The very pleasant surprise of the current national touring production of “Dreamgirls” is how well the original book by Tom Eyen and score by composer Henry Krieger and lyricist Eyen have held up. When this roman a clef about the creation of America’s first assimilated black girl group preemed on Broadway in 1983, the general consensus was that Michael Bennett’s staging and choreography, together with Tharon Musser’s innovative lighting and a breakthrough perf by Jennifer Holliday, saved the enterprise. Twenty-five years later, in a pared-down production that features director Robert Longbottom’s much less impressive choreography, “Dreamgirls” reveals itself to be what Eyen and Krieger’s tuner always has been: top-drawer Broadway.
First off, this “Dreamgirls” is blessed with Moya Angela and Chester Gregory in the crucial roles of those African-American performers who refuse to assimilate, Effie Melody White and James “Thunder” Early. Angela has the kind of huge laser voice that pierces your body before you know what’s pinned you to your seat. Gregory turns squealing into an art form, and his rubber legs are the perfect embodiment of that voice. Yes, Angela enters as a very mature Effie and she doesn’t grow or change much throughout the evening. But there’s that trumpet voice. Once upon a time, Broadway auds blessed a less-than-inspired actress with the monicker the Merm. Well, here’s the Moya.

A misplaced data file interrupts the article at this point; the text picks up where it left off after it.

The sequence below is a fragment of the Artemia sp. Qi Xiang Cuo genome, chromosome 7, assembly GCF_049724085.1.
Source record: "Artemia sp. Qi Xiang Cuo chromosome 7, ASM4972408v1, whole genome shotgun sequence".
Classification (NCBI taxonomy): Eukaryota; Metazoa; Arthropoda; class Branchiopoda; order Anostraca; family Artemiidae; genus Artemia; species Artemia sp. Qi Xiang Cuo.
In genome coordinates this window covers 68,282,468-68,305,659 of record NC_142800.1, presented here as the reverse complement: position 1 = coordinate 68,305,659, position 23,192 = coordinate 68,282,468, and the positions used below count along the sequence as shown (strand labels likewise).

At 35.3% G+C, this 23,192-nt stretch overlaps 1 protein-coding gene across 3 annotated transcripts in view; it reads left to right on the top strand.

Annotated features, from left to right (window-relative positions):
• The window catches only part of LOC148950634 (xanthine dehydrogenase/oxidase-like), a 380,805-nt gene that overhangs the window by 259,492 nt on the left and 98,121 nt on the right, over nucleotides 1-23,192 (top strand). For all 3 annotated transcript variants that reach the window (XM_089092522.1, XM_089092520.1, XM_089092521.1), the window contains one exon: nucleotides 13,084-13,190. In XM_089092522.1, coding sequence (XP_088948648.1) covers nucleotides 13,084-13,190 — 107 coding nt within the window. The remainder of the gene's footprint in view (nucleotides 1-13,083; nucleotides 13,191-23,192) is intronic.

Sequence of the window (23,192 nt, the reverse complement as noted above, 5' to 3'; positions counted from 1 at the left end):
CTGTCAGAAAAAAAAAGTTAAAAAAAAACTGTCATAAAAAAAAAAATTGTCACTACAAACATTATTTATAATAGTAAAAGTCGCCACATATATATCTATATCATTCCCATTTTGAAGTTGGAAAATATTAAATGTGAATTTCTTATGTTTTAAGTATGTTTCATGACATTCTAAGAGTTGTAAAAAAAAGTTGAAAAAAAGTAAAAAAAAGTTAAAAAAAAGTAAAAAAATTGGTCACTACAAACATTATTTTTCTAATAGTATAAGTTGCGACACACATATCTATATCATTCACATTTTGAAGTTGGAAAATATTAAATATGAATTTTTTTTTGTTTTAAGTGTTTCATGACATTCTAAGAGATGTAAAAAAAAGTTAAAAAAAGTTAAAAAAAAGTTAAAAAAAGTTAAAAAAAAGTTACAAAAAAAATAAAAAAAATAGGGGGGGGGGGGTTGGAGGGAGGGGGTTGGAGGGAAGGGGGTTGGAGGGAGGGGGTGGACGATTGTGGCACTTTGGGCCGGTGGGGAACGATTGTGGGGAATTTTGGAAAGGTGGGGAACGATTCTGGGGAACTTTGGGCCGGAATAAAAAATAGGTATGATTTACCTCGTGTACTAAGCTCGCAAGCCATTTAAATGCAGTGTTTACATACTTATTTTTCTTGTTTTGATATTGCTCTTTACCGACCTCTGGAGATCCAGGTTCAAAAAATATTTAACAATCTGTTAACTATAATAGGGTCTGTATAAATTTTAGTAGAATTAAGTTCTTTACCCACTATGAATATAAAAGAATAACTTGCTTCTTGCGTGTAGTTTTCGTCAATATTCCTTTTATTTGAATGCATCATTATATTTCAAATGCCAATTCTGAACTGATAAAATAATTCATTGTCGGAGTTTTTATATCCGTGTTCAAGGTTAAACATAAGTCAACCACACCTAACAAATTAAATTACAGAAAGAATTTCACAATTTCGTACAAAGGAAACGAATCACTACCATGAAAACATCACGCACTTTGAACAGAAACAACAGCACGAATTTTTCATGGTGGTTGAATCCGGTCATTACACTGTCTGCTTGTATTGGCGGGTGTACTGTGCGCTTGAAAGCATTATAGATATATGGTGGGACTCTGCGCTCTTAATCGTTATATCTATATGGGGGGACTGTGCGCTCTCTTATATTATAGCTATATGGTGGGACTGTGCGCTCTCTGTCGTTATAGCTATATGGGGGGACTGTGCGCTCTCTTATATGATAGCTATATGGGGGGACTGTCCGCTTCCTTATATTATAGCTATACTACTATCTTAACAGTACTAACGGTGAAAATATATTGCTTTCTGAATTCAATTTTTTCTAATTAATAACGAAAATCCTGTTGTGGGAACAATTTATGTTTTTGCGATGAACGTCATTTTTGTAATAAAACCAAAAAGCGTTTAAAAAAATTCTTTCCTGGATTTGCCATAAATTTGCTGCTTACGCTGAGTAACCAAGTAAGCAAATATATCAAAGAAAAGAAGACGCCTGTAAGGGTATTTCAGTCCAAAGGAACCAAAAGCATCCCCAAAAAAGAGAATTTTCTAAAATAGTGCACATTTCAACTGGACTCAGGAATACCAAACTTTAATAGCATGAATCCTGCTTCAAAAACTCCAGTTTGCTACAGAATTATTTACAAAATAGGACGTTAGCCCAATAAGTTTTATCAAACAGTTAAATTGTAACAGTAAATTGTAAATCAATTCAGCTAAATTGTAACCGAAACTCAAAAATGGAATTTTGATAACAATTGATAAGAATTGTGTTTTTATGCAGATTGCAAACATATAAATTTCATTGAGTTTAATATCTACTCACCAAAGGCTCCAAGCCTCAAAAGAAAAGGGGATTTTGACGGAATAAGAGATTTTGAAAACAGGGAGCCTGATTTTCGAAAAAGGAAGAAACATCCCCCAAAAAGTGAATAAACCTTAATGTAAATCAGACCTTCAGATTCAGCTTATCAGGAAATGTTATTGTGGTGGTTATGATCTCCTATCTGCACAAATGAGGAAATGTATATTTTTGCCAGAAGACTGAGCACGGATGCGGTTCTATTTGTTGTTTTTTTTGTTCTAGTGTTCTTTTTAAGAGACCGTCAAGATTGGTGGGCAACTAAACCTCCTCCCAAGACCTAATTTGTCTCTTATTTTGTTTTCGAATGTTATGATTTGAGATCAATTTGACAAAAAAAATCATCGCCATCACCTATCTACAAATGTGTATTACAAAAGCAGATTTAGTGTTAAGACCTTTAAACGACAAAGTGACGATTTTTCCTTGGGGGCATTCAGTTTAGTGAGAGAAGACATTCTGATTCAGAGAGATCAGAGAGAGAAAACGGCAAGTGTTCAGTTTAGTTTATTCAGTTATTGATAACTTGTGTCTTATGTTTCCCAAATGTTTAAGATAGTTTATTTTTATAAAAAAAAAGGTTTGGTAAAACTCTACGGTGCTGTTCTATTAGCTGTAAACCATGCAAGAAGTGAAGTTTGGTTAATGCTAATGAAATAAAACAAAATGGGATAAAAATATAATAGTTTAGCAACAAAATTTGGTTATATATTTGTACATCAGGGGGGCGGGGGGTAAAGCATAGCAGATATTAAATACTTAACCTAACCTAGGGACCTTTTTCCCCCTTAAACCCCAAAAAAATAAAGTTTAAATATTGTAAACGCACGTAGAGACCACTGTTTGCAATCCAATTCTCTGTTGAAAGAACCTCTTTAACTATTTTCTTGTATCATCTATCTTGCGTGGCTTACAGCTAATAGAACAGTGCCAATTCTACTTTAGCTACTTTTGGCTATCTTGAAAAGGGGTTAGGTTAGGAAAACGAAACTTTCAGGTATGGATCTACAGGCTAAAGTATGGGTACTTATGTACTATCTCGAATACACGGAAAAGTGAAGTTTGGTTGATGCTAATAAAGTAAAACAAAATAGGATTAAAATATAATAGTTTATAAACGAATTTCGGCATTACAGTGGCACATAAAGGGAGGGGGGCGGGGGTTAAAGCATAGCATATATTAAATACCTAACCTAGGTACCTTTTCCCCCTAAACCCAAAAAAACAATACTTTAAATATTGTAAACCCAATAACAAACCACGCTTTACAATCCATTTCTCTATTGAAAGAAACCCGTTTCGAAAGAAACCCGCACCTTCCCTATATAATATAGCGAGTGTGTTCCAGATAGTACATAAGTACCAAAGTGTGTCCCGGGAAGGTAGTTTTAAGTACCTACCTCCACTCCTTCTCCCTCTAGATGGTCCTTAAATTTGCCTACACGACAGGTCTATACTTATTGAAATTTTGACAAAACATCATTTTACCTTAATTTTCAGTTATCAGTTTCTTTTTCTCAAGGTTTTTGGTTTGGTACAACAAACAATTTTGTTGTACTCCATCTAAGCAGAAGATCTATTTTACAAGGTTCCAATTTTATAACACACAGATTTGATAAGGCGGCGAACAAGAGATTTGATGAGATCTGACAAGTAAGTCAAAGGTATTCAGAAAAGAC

Act two could use a little modulation, not just from Angela and Gregory but from the evening’s other Dreamgirls, Syesha Mercado as Deena and Adrienne Warren as Lorrell, in their vocal turns. (This production adds the Beyonce song “Listen” from the 2006 movie version.) Not every song needs to be a show-stopper. In fact, the constantly loud all-stops-out approach here creates an odd imbalance in the show, and you might find yourself taking a certain relief in the Dreamgirls’ more generic pop take on, say, “One Night Only,” over Effie’s version simply because it’s quieter.
Into all of this scene-stealing drops Chaz Lamar Shepherd’s wheeler-dealer Curtis Taylor Jr., the car salesman-turned-record exec who wills the Dreamgirls to superstardom. Shepherd makes his presence felt simply by playing it low-key and determined. Time has been kind to this bad guy. When “Dreamgirls” first opened, Eyen took his knocks for creating such an unrelieved villain. Back then, America was looking for the next Sidney Poitier, and Denzel Washington’s superstar days were well into the future. Today, the Curtis Taylors of the 1960s look downright courageous as trailblazers who created something special in a hostile environment.
Designers Robin Wagner and Ken Billington provide illuminated walls of light that can turn from showbizzy garish to jerry-built looking. It’s a reminder of what any performer’s life looks like beyond the spotlight. William Ivey Long’s costumes are period perfect yet witty in their re-creations of a flamboyant era.